Theodora Baumgarten is a motivated teen who knows exactly what she wants as far as her future is concerned. Unlike all the other students at her high school who are utterly obsessed with attending the vaunted IASA (space academy), Theodora wants nothing to do with it. "There's no air, you're squashed into a ship the size of a juice can, and it takes years to get anywhere interesting. If you get there and aren't killed by a meteor or a solar flare or a systems malfunction."
So while everyone else is frantically cramming all the courses they believe will appeal to the admissions officers at the academy, Theodora is calmly following her own chosen path - to attend UCLA - and stay on terra firma. When all the students at her high school are called into the auditorium for a mandatory assembly, Theodora is irritated at the waste of time but duly joins the student betting pool, putting her money on the most obnoxiously gung-ho astronaut wannabe in her class. She is understandably shocked when the Admiral from IASA calls out her name as the one and only student from her school to receive the coveted academy appointment.
Theodora is not happy. Nor is she given the chance to protest. No one turns down an academy appointment - and her protests that she never filled out the application are ignored. Before she knows it she is swept up in a rush of packing and sent up in a nauseating trip to the RAH (the Robert A. Heinlein space station), where she is to present herself as a new cadet. How could this have happened, she wonders furiously. Her only hope of uncovering the conspiracy is her best friend Kimkim, computer hacker extraodinaire. If only they can get through the security codes and succeed in communicating with each other, Theodora knows she'll be able to get to the bottom of the matter - and return to earth - and get to UCLA, which is far superior to being ordered about and lied to up at the RAH.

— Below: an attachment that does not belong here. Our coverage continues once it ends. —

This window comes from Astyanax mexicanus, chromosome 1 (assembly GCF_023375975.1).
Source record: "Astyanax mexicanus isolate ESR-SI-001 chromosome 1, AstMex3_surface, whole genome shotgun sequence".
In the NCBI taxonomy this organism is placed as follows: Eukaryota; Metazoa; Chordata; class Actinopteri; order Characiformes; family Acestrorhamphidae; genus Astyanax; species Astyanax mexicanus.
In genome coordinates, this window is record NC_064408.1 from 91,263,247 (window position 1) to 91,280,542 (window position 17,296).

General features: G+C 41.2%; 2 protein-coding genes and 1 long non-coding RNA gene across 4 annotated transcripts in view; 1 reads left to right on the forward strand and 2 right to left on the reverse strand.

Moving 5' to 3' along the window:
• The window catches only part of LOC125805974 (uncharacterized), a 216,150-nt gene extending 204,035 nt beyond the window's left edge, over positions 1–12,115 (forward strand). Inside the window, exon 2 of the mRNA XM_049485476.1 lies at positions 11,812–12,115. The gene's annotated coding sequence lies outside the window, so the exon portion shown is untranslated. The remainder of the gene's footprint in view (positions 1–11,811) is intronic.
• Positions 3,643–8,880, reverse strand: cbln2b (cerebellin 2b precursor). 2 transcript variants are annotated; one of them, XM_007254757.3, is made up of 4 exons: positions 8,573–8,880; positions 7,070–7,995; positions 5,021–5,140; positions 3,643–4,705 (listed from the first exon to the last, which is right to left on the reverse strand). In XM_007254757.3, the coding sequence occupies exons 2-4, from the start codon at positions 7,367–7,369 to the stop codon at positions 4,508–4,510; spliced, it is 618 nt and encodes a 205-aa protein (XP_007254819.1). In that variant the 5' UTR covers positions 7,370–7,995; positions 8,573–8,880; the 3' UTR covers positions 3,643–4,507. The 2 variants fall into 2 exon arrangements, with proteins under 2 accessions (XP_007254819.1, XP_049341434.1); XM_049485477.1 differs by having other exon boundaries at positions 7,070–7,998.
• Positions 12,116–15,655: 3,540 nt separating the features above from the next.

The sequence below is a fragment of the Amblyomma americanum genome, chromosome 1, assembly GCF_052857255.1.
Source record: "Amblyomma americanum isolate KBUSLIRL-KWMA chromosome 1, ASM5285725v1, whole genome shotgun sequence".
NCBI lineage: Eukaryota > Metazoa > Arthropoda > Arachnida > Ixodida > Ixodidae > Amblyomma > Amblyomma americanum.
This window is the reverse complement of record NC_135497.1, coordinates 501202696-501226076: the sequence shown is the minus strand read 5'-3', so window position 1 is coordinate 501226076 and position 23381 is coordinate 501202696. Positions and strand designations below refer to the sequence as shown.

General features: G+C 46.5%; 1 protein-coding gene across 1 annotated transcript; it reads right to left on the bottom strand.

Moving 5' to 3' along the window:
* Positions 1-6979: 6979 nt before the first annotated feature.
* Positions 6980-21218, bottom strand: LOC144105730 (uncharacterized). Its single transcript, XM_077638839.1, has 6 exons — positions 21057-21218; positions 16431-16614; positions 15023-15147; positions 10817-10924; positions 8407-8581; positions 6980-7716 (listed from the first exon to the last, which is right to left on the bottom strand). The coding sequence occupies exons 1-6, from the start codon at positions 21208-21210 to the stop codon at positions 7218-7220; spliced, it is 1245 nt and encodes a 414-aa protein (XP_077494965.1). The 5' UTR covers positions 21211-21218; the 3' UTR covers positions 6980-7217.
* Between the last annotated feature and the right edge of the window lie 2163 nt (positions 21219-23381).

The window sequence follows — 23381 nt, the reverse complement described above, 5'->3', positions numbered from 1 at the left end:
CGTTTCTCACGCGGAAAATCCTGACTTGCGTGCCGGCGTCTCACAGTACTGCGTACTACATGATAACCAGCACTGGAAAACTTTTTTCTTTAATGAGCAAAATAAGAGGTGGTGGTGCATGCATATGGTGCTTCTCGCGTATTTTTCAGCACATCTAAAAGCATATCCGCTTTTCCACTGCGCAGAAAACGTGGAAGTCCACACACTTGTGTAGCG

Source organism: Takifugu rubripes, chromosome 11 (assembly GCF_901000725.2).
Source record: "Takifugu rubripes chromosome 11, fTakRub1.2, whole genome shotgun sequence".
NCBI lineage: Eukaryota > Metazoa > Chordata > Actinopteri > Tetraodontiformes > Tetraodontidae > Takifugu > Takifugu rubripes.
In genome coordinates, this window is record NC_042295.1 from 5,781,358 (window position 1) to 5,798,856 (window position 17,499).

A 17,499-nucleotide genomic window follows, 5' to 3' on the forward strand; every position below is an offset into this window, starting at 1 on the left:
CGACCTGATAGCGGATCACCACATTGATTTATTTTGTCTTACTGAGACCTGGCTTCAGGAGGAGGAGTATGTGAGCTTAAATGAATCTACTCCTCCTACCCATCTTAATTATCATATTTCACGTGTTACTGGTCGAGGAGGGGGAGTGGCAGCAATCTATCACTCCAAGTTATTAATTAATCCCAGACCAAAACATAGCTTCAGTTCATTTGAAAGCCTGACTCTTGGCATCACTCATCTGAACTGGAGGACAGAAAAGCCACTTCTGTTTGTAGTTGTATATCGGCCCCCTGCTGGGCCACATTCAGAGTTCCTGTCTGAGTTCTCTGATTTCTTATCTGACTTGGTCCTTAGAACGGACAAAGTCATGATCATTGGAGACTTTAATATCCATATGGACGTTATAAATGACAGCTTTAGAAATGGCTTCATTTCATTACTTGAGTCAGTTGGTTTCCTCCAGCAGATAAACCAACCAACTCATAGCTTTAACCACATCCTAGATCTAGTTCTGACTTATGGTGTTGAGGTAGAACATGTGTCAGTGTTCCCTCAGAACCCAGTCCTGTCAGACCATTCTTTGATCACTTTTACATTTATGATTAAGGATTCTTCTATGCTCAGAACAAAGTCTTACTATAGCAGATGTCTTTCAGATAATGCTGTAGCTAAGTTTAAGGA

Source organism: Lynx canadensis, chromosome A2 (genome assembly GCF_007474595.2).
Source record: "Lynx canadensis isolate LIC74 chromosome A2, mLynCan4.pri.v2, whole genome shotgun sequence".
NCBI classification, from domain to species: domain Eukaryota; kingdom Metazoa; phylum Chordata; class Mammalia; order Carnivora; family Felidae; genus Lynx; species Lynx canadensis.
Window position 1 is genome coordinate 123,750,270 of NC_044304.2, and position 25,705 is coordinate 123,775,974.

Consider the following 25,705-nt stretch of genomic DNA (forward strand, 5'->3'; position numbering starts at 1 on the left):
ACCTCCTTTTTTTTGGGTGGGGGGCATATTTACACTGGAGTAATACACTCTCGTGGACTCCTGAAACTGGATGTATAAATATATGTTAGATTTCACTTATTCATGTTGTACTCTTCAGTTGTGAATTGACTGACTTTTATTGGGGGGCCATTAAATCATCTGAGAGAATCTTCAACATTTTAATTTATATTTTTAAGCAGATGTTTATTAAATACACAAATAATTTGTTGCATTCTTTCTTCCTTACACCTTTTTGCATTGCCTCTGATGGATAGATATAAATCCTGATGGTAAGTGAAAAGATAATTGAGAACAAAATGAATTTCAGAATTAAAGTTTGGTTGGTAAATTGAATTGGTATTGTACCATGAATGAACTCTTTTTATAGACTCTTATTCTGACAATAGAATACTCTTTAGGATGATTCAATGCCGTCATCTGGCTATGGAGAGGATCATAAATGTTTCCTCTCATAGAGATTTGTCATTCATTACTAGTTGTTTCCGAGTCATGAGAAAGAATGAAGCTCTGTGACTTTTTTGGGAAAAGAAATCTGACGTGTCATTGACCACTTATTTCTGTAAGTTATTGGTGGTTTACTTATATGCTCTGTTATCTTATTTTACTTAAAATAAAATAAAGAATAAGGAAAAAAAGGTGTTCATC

This is a very short book - a novella, really, and while it is a delightful story, a clear homage to the Heinlein juveniles such as Have Space Suit Will Travel, I'd advise picking it up at your local library rather than paying the $20.00 cover price for a book you'll be able to read in less than a half hour. I thoroughly enjoyed the story - as I do everything by Connie Willis - particularly the character of Theodora. She is a strong, intelligent, resourceful heroine, and she has an open mind and a willingness to see things from a new perspective. I loved the futuristic setting, which is presented so matter 0f factly and with fun little details that are dropped here and there along the way, creating a very believable sense of place. While this novella is marketed to young adults, it has appeal for all ages and makes for a fun, short futureworldly visit. If you haven't read Connie Willis, pick up one of her books as soon as possible. Her collection of short stories Impossible Things would be another great one to try, especially for those who have joined Carl's Science Fiction Experience 2009.
D.A. by Connie Willis; illustrated by J.K. Potter (Subterranean Press, 2007)
Also reviewed at:
Mouldering Earths and Book-Dust: "Willis manages to keep the pace quick and the humor plentiful. Also, I am a sucker for a plucky heroine, and Theodora Baumgarten certainly fits that bill (with a name like that, how could she not?)."